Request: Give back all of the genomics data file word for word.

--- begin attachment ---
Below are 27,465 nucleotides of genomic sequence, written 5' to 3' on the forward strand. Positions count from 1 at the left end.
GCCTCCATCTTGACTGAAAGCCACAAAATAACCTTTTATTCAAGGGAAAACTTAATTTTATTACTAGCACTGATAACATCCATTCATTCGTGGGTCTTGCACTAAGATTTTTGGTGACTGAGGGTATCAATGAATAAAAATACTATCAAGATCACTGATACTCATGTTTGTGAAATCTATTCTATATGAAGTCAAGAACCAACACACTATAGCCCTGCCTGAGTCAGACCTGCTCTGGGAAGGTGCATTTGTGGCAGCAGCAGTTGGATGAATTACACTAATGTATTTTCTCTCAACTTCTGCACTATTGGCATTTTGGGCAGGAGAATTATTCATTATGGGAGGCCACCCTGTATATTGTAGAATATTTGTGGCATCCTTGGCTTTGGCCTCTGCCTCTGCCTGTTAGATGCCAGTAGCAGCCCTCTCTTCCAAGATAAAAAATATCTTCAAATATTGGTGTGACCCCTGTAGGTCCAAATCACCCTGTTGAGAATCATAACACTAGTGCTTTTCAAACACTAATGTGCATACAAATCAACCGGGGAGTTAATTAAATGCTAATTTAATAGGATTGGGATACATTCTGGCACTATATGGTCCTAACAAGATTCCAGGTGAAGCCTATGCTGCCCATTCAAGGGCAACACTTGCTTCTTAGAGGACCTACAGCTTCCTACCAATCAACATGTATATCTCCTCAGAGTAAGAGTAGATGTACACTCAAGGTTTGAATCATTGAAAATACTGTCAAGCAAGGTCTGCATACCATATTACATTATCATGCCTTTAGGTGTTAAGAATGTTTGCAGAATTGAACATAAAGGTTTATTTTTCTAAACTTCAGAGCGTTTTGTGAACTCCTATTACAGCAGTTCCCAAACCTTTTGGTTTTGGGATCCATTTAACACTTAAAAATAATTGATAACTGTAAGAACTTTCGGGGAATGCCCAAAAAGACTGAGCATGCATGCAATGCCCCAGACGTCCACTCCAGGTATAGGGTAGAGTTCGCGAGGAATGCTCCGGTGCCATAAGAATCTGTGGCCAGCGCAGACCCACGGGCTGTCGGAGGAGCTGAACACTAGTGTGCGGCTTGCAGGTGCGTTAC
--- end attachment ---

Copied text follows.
Below are 27,465 nucleotides of genomic sequence, written 5' to 3' on the forward strand. Positions count from 1 at the left end.
GCCTCCATCTTGACTGAAAGCCACAAAATAACCTTTTATTCAAGGGAAAACTTAATTTTATTACTAGCACTGATAACATCCATTCATTCGTGGGTCTTGCACTAAGATTTTTGGTGACTGAGGGTATCAATGAATAAAAATACTATCAAGATCACTGATACTCATGTTTGTGAAATCTATTCTATATGAAGTCAAGAACCAACACACTATAGCCCTGCCTGAGTCAGACCTGCTCTGGGAAGGTGCATTTGTGGCAGCAGCAGTTGGATGAATTACACTAATGTATTTTCTCTCAACTTCTGCACTATTGGCATTTTGGGCAGGAGAATTATTCATTATGGGAGGCCACCCTGTATATTGTAGAATATTTGTGGCATCCTTGGCTTTGGCCTCTGCCTCTGCCTGTTAGATGCCAGTAGCAGCCCTCTCTTCCAAGATAAAAAATATCTTCAAATATTGGTGTGACCCCTGTAGGTCCAAATCACCCTGTTGAGAATCATAACACTAGTGCTTTTCAAACACTAATGTGCATACAAATCAACCGGGGAGTTAATTAAATGCTAATTTAATAGGATTGGGATACATTCTGGCACTATATGGTCCTAACAAGATTCCAGGTGAAGCCTATGCTGCCCATTCAAGGGCAACACTTGCTTCTTAGAGGACCTACAGCTTCCTACCAATCAACATGTATATCTCCTCAGAGTAAGAGTAGATGTACACTCAAGGTTTGAATCATTGAAAATACTGTCAAGCAAGGTCTGCATACCATATTACATTATCATGCCTTTAGGTGTTAAGAATGTTTGCAGAATTGAACATAAAGGTTTATTTTTCTAAACTTCAGAGCGTTTTGTGAACTCCTATTACAGCAGTTCCCAAACCTTTTGGTTTTGGGATCCATTTAACACTTAAAAATAATTGATAACTGTAAGAACTTTCGGGGAATGCCCAAAAAGACTGAGCATGCATGCAATGCCCCAGACGTCCACTCCAGGTATAGGGTAGAGTTCGCGAGGAATGCTCCGGTGCCATAAGAATCTGTGGCCAGCGCAGACCCACGGGCTGTCGGAGGAGCTGAACACTAGTGTGCGGCTTGCAGGTGCGTTAC